SOURCE: American Medical Association

American Medical Association

November 17, 2015 07:00 ET

AMA Continues Efforts to Secure Adequate Funding for Graduate Medical Education

ATLANTA, GA--(Marketwired - November 17, 2015) - The American Medical Association (AMA) today renewed its support for securing alternative funding sources for graduate medical education (GME) to increase the number of medical residency slots needed to care for patients in today's health care system and to help address the national physician shortage. During its Interim meeting, the AMA adopted policy to explore additional funding models for GME beyond those examined in the Institute of Medicine's 2014 report on GME governance and financing.

Under the new policy, the organization will encourage insurance payers and foundations to enter into partnerships with state and local agencies, as well as academic medical centers and community hospitals, to expand GME funding. The policy also calls on organizations with successful GME funding models to share strategies, outcomes and costs for implementation. Additionally, the AMA plans to increase public awareness of the importance of graduate medical education, student debt and the state of the medical profession.

"We are committed to expanding funding for GME to ensure that there are enough residency slots to train physicians in regions where health care services are needed most," said AMA Board Member Jesse M. Ehrenfeld, M.D. "This means urging all health care payers at local, state and federal levels as well as private entities to work together to adequately fund GME programs with the goal of reducing physician shortages and increasing patient access to the care they need."

The AMA has long advocated for the modernization of GME. This includes increased funding for medical residency slots, development of innovative practice models as well as residency positions that reflect societal needs. Most recently, the AMA urged support of two federal bills, including the Creating Access to Residency Education (CARE) Act and the Resident Physician Shortage Reduction Act of 2015. These bills would increase funding for graduate medical education, improve access to health care for patients in underserved areas, and address physician shortages.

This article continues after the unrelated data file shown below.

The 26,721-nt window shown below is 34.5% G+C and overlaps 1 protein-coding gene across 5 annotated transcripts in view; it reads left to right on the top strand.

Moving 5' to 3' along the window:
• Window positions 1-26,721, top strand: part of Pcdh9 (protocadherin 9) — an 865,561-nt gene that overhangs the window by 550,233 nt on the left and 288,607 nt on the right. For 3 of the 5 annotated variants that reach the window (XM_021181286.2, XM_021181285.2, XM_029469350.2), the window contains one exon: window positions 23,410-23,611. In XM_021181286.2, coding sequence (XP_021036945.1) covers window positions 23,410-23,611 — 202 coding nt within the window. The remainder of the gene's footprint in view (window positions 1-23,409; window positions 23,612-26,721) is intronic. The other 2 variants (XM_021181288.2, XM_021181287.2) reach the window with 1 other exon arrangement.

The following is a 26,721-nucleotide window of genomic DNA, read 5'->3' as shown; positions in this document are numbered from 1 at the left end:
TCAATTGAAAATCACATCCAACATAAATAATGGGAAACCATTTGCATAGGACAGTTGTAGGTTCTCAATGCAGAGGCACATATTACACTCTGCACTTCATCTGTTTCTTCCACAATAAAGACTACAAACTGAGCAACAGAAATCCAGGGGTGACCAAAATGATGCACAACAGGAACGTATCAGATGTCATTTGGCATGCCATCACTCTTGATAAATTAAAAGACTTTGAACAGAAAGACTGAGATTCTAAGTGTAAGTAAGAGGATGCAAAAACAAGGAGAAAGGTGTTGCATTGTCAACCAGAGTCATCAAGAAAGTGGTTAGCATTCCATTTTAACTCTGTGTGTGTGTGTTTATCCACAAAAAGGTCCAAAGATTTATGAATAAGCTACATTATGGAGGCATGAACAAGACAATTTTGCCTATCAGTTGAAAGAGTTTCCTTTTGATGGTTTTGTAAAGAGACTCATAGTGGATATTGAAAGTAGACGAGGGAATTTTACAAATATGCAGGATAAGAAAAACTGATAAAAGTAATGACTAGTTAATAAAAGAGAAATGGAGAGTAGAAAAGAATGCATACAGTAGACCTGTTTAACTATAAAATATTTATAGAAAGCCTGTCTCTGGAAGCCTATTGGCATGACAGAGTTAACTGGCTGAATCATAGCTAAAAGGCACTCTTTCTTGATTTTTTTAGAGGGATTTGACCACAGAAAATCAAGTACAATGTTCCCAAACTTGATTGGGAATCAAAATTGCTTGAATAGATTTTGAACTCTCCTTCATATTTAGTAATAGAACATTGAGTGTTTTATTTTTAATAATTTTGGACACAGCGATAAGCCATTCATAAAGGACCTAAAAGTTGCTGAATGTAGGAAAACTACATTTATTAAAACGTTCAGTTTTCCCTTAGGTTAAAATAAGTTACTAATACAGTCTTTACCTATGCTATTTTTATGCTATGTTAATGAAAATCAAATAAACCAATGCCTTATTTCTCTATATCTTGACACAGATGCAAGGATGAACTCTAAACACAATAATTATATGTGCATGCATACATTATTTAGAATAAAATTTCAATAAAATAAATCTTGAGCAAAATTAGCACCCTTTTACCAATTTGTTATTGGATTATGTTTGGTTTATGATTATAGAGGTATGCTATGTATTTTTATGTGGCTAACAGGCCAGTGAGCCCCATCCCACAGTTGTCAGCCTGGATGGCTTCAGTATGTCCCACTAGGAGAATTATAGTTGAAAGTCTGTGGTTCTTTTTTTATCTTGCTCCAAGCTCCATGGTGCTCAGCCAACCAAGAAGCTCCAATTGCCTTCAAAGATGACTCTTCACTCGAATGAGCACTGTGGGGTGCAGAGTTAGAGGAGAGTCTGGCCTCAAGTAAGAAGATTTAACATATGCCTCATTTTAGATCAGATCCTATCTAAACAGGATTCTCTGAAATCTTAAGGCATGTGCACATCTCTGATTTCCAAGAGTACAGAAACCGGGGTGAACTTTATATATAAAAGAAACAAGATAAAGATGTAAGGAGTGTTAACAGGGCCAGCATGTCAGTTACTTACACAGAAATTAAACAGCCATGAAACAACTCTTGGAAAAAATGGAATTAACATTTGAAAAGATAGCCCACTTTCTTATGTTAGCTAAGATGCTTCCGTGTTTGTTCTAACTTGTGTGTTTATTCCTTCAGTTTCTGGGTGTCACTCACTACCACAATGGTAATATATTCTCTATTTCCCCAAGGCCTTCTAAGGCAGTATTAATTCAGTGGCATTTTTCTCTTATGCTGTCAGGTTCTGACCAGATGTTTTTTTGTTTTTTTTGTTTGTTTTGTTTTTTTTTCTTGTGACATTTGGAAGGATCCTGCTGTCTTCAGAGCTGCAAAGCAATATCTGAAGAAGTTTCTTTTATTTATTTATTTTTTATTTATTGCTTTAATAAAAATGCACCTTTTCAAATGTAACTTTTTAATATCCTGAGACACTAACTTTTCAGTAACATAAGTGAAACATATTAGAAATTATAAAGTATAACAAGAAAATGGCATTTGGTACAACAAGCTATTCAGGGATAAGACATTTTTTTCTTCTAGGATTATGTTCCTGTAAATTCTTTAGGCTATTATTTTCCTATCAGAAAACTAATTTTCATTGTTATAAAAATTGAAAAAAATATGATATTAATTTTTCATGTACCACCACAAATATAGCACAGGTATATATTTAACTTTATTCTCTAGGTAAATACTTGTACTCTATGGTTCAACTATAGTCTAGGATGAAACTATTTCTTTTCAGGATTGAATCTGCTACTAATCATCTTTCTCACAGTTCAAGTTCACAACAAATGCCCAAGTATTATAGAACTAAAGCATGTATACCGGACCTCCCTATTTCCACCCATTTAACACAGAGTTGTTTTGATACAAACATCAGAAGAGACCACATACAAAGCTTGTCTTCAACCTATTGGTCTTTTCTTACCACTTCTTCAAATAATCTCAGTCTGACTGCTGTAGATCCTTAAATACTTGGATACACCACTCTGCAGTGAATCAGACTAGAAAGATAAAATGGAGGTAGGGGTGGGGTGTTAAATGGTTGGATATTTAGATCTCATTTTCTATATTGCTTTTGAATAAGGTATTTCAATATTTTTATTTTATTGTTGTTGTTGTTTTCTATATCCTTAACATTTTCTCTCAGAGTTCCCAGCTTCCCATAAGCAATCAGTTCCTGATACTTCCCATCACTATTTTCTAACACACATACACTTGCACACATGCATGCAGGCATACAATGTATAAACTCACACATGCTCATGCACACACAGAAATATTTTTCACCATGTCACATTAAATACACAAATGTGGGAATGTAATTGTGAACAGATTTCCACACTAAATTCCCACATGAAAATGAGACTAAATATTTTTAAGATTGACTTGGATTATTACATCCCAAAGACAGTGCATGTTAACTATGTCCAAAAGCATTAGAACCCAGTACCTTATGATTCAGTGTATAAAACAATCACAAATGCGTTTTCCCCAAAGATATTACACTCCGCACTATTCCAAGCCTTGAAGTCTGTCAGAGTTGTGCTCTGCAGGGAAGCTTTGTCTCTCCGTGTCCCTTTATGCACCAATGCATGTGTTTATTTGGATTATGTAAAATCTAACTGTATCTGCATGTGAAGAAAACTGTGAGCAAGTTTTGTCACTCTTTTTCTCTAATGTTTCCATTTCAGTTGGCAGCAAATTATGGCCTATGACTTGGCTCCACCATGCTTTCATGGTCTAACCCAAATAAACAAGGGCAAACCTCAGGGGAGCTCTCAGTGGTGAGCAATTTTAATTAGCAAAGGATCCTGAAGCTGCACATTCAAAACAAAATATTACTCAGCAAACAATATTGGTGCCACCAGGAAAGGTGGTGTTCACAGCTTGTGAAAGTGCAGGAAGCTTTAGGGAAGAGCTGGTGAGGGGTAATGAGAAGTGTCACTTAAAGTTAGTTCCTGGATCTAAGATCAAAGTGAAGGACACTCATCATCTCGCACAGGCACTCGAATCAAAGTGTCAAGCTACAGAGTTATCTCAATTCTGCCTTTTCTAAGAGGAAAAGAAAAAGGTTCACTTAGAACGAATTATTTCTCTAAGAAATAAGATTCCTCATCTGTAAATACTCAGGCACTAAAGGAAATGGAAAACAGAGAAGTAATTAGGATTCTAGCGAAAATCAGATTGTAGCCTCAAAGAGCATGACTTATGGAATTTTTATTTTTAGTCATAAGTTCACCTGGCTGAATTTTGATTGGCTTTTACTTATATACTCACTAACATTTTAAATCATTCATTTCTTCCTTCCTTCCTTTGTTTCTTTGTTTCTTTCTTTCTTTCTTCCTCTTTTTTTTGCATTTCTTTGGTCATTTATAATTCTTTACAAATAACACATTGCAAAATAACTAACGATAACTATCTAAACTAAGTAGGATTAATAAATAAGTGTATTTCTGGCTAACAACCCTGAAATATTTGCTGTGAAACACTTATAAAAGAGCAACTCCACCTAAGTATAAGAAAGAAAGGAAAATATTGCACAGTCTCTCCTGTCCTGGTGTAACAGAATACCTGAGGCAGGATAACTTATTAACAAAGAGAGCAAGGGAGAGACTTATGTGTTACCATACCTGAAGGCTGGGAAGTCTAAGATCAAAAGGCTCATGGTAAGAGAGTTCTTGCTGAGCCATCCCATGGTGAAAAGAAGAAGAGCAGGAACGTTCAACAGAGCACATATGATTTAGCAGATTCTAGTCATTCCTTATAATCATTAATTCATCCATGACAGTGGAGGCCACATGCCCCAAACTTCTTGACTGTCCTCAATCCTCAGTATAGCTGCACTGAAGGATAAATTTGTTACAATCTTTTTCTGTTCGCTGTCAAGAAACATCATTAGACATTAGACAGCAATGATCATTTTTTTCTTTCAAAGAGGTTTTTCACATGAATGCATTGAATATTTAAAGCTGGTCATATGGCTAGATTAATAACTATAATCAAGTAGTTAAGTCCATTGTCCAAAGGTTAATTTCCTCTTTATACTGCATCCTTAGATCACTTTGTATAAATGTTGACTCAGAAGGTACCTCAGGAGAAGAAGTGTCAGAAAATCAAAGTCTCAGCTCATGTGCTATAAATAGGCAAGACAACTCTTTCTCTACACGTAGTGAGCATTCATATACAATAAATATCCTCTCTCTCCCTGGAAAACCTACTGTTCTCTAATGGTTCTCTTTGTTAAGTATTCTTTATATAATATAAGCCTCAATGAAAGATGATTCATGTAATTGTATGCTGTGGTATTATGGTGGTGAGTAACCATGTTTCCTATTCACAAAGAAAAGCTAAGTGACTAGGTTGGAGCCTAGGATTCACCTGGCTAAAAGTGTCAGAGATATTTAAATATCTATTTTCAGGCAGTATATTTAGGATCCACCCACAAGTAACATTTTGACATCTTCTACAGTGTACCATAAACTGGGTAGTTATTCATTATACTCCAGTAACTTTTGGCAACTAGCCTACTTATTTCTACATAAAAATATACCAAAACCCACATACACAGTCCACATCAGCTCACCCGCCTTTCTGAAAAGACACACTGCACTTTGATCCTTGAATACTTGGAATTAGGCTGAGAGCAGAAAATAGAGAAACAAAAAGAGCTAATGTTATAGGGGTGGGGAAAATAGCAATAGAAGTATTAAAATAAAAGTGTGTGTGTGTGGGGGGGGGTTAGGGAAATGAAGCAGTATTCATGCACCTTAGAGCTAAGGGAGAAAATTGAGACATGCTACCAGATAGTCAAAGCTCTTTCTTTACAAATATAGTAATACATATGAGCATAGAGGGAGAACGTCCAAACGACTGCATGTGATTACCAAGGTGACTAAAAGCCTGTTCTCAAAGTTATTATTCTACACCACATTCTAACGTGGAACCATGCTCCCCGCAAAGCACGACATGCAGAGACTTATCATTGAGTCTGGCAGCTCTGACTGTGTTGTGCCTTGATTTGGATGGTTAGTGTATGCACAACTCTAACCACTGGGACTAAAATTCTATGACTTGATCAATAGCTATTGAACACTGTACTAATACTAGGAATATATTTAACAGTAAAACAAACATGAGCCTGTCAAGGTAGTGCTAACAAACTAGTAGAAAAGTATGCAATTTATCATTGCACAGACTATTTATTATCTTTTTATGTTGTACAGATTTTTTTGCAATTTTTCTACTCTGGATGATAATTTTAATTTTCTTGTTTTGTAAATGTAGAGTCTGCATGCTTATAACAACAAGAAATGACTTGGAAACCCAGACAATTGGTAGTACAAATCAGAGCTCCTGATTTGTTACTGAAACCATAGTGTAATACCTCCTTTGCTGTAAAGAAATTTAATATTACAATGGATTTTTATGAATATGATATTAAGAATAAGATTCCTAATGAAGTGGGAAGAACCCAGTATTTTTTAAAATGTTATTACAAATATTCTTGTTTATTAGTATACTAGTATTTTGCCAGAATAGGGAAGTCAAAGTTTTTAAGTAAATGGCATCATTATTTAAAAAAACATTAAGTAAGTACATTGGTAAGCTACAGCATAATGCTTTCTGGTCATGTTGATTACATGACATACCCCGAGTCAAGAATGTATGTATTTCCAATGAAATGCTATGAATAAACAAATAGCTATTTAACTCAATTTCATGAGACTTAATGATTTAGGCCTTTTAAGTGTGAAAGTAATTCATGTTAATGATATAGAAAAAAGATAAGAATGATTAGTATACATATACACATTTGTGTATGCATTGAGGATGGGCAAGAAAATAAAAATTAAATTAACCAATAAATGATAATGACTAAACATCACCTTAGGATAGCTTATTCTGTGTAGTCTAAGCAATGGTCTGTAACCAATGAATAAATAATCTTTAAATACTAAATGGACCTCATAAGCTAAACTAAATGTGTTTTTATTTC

The AMA also supports the maintenance and expansion of GME as part of its SaveGME campaign, which urges Congress to protect federal funding for graduate medical education and preserve access to care in undersupplied specialties and underserved areas. Today's policy builds on this large-scale initiative through exploration of novel funding.

The AMA's Accelerating Change in Medical Education initiative also addresses some of these issues by supporting medical school projects aimed at accelerating student progression through medical school allowing them to enter residency sooner and contribute more rapidly to expanding the physician workforce.

About the AMA
The American Medical Association is the premier national organization dedicated to empowering the nation's physicians to continually provide safer, higher quality, and more efficient care to patients and communities. For more than 165 years the AMA has been unwavering in its commitment to using its unique position and knowledge to shape a healthier future for America. For more information, visit

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